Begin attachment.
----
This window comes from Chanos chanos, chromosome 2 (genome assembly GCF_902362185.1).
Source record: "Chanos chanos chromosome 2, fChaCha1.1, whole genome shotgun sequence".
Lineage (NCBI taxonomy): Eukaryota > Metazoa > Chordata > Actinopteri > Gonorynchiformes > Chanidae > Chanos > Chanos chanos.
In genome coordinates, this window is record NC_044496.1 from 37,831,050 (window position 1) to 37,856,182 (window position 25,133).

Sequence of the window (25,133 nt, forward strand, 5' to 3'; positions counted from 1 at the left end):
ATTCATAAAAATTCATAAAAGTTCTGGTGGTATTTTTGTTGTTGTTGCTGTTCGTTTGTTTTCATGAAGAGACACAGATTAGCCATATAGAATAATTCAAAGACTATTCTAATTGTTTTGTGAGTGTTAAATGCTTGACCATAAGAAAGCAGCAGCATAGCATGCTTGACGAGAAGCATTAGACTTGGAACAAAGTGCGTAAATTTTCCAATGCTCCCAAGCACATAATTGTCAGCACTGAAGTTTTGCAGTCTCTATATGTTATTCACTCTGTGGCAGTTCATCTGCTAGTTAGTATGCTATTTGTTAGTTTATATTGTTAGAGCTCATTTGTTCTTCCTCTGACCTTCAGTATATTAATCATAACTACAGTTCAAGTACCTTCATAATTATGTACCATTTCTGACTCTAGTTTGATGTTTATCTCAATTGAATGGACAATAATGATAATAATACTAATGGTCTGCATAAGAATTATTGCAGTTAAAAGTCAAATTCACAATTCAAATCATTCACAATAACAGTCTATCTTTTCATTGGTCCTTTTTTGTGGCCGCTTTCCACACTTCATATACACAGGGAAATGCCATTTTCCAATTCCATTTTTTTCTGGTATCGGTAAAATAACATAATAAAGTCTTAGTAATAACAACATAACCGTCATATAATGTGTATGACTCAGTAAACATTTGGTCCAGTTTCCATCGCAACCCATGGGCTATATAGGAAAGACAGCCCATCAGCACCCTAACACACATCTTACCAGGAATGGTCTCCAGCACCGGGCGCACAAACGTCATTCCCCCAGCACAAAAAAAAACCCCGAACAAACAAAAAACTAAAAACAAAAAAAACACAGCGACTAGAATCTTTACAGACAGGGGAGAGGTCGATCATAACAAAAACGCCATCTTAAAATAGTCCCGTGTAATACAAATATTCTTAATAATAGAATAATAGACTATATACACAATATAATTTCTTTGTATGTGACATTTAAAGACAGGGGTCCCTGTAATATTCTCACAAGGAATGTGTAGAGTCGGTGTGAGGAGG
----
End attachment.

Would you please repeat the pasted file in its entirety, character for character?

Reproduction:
This window comes from Chanos chanos, chromosome 2 (genome assembly GCF_902362185.1).
Source record: "Chanos chanos chromosome 2, fChaCha1.1, whole genome shotgun sequence".
Lineage (NCBI taxonomy): Eukaryota > Metazoa > Chordata > Actinopteri > Gonorynchiformes > Chanidae > Chanos > Chanos chanos.
In genome coordinates, this window is record NC_044496.1 from 37,831,050 (window position 1) to 37,856,182 (window position 25,133).

Sequence of the window (25,133 nt, forward strand, 5' to 3'; positions counted from 1 at the left end):
ATTCATAAAAATTCATAAAAGTTCTGGTGGTATTTTTGTTGTTGTTGCTGTTCGTTTGTTTTCATGAAGAGACACAGATTAGCCATATAGAATAATTCAAAGACTATTCTAATTGTTTTGTGAGTGTTAAATGCTTGACCATAAGAAAGCAGCAGCATAGCATGCTTGACGAGAAGCATTAGACTTGGAACAAAGTGCGTAAATTTTCCAATGCTCCCAAGCACATAATTGTCAGCACTGAAGTTTTGCAGTCTCTATATGTTATTCACTCTGTGGCAGTTCATCTGCTAGTTAGTATGCTATTTGTTAGTTTATATTGTTAGAGCTCATTTGTTCTTCCTCTGACCTTCAGTATATTAATCATAACTACAGTTCAAGTACCTTCATAATTATGTACCATTTCTGACTCTAGTTTGATGTTTATCTCAATTGAATGGACAATAATGATAATAATACTAATGGTCTGCATAAGAATTATTGCAGTTAAAAGTCAAATTCACAATTCAAATCATTCACAATAACAGTCTATCTTTTCATTGGTCCTTTTTTGTGGCCGCTTTCCACACTTCATATACACAGGGAAATGCCATTTTCCAATTCCATTTTTTTCTGGTATCGGTAAAATAACATAATAAAGTCTTAGTAATAACAACATAACCGTCATATAATGTGTATGACTCAGTAAACATTTGGTCCAGTTTCCATCGCAACCCATGGGCTATATAGGAAAGACAGCCCATCAGCACCCTAACACACATCTTACCAGGAATGGTCTCCAGCACCGGGCGCACAAACGTCATTCCCCCAGCACAAAAAAAAACCCCGAACAAACAAAAAACTAAAAACAAAAAAAACACAGCGACTAGAATCTTTACAGACAGGGGAGAGGTCGATCATAACAAAAACGCCATCTTAAAATAGTCCCGTGTAATACAAATATTCTTAATAATAGAATAATAGACTATATACACAATATAATTTCTTTGTATGTGACATTTAAAGACAGGGGTCCCTGTAATATTCTCACAAGGAATGTGTAGAGTCGGTGTGAGGAGG